New York-based analysts Wasserman Morris has significantly downgraded its share price forecasts for unmanned systems and airship manufacturer Cyber Defense Systems, warning that the company faces continued uncertainties due to the slow development of the global UAV sector coupled with increasing funding pressures.
However, Wasserman Morris also continue to recommend the stock as a speculative buy, arguing that it has the potential to generate annual sales revenues in the order of $250 million - $300 million in 2011 based on current UAV market growth projections.
In a commissioned analysts report released 3 January Wasserman Morris argues that “the company has a good chance of turning into a major multimillion dollar sales UAV player in the next five years”.
Wasserman Morris commenced its coverage of the St Petersburg, Florida-based Cyber Defense in October 2005, finding that the company share price, traded on a quotation service rather than on a major exchange, had the potential reach $1.60 within one year and $11.00 within five years.
The 3 January report says that the reduction of the twelve month forecast price to $0.77/share is “primarily due to delays in winning both government and commercial contracts for both of their product lines…After 12 months of product development and numerous training and test exercises the company has only recently begun to see a rising interest from both military and law enforce buyers [sic]”.
The analysts report also warns that the company is at risk of significant stock dilution as it continues to issues share options to cover debts and raise new working capital.
Individual Cyber Defense shares have been trading between $0.11 and $0.85 between January and September 2006 and were valued at $0.15 as at 3 January this year. Quarterly trading volumes average around the 60,000. The company is likely to have some 120 million shares issued by 2011 the report says, with 63.68 million issued at 16 November 2006.
Cyber Defense is developing three different types of UAV, comprising Cyberbug, a hand launched parasail system; the CyberScout vertical take-off and landing system, and the Techsphere family of airship-based systems.
The company has reported an accumulated deficit of $34.595 million as at 30 September 2006, $14.113 million of which is a shareholders deficit. Total liabilities had reached $18.509 million against total assets of $4.395 million. Total revenues for the nine months of trading to 30 September 2006 were just $438, 031, against expenses of $19.037 million, resulting in an operating loss of $18.802 million.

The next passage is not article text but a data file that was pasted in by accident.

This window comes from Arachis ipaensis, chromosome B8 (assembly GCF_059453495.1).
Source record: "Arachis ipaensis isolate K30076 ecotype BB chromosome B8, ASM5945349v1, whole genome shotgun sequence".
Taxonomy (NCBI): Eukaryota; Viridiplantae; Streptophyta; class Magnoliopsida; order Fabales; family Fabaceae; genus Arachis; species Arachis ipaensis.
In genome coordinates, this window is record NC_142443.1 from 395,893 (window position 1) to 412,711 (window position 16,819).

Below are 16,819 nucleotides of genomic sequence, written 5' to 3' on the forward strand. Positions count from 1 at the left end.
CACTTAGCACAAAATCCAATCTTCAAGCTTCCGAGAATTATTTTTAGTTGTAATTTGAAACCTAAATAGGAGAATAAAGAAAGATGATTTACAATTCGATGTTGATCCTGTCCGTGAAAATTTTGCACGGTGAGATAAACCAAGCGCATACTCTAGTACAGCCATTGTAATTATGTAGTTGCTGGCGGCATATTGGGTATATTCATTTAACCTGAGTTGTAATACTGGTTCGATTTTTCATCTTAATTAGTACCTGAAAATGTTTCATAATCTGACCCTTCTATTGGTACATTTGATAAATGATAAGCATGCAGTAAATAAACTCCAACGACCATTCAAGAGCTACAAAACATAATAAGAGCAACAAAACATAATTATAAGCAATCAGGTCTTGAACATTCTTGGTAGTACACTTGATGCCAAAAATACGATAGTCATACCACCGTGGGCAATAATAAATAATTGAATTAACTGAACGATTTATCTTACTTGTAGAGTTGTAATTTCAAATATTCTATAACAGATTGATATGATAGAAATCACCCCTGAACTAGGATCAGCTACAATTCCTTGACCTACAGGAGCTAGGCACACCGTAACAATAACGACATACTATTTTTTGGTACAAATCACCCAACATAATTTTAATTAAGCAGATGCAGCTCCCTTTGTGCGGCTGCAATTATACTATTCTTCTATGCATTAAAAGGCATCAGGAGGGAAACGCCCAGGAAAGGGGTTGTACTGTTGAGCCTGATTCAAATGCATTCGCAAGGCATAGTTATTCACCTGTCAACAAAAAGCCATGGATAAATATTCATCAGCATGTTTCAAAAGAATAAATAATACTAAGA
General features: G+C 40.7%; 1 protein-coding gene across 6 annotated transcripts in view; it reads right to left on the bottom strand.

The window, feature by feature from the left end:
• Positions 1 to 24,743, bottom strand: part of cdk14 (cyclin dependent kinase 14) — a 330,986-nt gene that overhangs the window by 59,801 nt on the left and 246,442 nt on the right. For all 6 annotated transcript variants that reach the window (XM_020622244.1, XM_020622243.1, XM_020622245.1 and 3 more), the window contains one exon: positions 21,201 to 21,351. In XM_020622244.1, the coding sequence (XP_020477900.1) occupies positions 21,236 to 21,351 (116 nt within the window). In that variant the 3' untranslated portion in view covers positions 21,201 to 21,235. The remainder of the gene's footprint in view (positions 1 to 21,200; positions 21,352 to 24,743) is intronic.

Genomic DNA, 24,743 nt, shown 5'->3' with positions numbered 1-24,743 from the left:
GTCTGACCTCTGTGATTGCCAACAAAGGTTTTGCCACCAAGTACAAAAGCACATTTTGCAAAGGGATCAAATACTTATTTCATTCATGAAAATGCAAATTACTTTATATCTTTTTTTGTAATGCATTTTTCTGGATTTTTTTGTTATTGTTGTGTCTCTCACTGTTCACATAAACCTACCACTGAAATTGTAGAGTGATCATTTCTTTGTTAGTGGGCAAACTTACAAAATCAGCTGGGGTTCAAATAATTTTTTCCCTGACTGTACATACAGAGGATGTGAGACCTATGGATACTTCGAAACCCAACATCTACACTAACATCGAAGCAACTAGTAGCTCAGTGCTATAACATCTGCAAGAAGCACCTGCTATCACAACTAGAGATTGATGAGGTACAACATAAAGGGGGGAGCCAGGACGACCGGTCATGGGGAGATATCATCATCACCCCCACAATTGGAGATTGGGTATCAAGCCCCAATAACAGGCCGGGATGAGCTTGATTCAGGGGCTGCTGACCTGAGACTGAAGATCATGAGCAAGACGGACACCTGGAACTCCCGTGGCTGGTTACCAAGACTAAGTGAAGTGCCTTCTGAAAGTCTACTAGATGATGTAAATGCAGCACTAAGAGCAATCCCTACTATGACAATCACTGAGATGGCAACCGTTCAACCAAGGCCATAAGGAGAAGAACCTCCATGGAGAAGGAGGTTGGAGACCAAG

Wasserman Morris advise that the “limited liquidity position and a high debt to assets ratio may limit its [Cyber Defense’s] ability to continue as a going concern.”
It says that “the bulk of these deficits are paper losses created through the recent changes in how derivative financial instruments are valued” with Cyber Defense funding its ongoing operations “utilising a number of these alternative investments”.
Notwithstanding, Cyber Defense “is likely to face financial difficulties in the foreseeable future (next twelve months). There are signs of interest in Cyber Defense product line from governmental institutions and there is a good change for a private consumer market, however mass production for Cyber Defense specific products is unlikely to start in the next twelve months. Therefore analysing the current cost base of the company we reached the conclusion that the company is unlikely to be able to generate enough case from operations to cover its running costs. Therefore the continuance of operations will depend primarily on the ability of management to attract new financing sources. Historically financing came in the form of debt (usually convertible) and stock issuance”.
The company has succeeded in “managing its finances for more than two years and it is possible that management will be able to continue juggling with various funding sources until a strong enough market develops to supports company’s sales to the break-even point”.
The report characterises the UAV sector as “nascent and full scale development is still some years away. UAV is an emerging industry with a huge potential – a market expected to reach $17 billion by 2011, but the full market acceptance is still a few years away and it is hard to judge the pace at which the market will grow in the foreseeable future.”
Wasserman Morris claims that Cyber Defense’s main competitors are major US defence conglomerates but argues that these are “focussed on the more expensive, primarily military UAVs”. Other new start operations in the US and internationally are acknowledged but the report claims these “do not seem to have any advantage in relation to Cyber Defense”.
It characterises Cyber Defense as having major advantages as an “early entrant” into the sector with a “committed, experienced management team”.